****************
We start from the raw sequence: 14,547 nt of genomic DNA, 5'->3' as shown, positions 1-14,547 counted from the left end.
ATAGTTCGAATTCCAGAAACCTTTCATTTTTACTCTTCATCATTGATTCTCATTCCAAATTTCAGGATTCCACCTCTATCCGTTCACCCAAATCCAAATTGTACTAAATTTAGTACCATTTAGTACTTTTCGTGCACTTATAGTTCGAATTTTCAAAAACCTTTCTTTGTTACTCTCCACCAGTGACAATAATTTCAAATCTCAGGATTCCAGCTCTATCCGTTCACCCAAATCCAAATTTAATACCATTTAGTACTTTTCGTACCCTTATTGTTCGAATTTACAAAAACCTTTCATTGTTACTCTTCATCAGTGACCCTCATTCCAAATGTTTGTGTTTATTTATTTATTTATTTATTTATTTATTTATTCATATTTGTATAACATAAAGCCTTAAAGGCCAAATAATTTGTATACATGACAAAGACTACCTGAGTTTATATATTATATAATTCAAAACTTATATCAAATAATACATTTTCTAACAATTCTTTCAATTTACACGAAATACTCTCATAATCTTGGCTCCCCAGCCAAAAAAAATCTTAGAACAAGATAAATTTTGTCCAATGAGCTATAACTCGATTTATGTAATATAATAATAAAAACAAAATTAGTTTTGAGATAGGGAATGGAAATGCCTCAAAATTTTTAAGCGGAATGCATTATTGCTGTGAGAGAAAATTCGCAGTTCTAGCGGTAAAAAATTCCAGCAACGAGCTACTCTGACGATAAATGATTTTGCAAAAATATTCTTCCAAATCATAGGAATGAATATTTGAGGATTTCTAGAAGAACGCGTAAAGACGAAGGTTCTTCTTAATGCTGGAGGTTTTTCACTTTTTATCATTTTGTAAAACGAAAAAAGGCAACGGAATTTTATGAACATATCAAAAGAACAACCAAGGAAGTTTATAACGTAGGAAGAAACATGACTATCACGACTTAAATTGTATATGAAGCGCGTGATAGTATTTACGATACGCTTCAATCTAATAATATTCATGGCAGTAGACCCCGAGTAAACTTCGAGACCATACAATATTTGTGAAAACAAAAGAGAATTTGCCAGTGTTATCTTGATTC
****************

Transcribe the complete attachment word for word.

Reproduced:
We start from the raw sequence: 14,547 nt of genomic DNA, 5'->3' as shown, positions 1-14,547 counted from the left end.
ATAGTTCGAATTCCAGAAACCTTTCATTTTTACTCTTCATCATTGATTCTCATTCCAAATTTCAGGATTCCACCTCTATCCGTTCACCCAAATCCAAATTGTACTAAATTTAGTACCATTTAGTACTTTTCGTGCACTTATAGTTCGAATTTTCAAAAACCTTTCTTTGTTACTCTCCACCAGTGACAATAATTTCAAATCTCAGGATTCCAGCTCTATCCGTTCACCCAAATCCAAATTTAATACCATTTAGTACTTTTCGTACCCTTATTGTTCGAATTTACAAAAACCTTTCATTGTTACTCTTCATCAGTGACCCTCATTCCAAATGTTTGTGTTTATTTATTTATTTATTTATTTATTTATTTATTCATATTTGTATAACATAAAGCCTTAAAGGCCAAATAATTTGTATACATGACAAAGACTACCTGAGTTTATATATTATATAATTCAAAACTTATATCAAATAATACATTTTCTAACAATTCTTTCAATTTACACGAAATACTCTCATAATCTTGGCTCCCCAGCCAAAAAAAATCTTAGAACAAGATAAATTTTGTCCAATGAGCTATAACTCGATTTATGTAATATAATAATAAAAACAAAATTAGTTTTGAGATAGGGAATGGAAATGCCTCAAAATTTTTAAGCGGAATGCATTATTGCTGTGAGAGAAAATTCGCAGTTCTAGCGGTAAAAAATTCCAGCAACGAGCTACTCTGACGATAAATGATTTTGCAAAAATATTCTTCCAAATCATAGGAATGAATATTTGAGGATTTCTAGAAGAACGCGTAAAGACGAAGGTTCTTCTTAATGCTGGAGGTTTTTCACTTTTTATCATTTTGTAAAACGAAAAAAGGCAACGGAATTTTATGAACATATCAAAAGAACAACCAAGGAAGTTTATAACGTAGGAAGAAACATGACTATCACGACTTAAATTGTATATGAAGCGCGTGATAGTATTTACGATACGCTTCAATCTAATAATATTCATGGCAGTAGACCCCGAGTAAACTTCGAGACCATACAATATTTGTGAAAACAAAAGAGAATTTGCCAGTGTTATCTTGATTC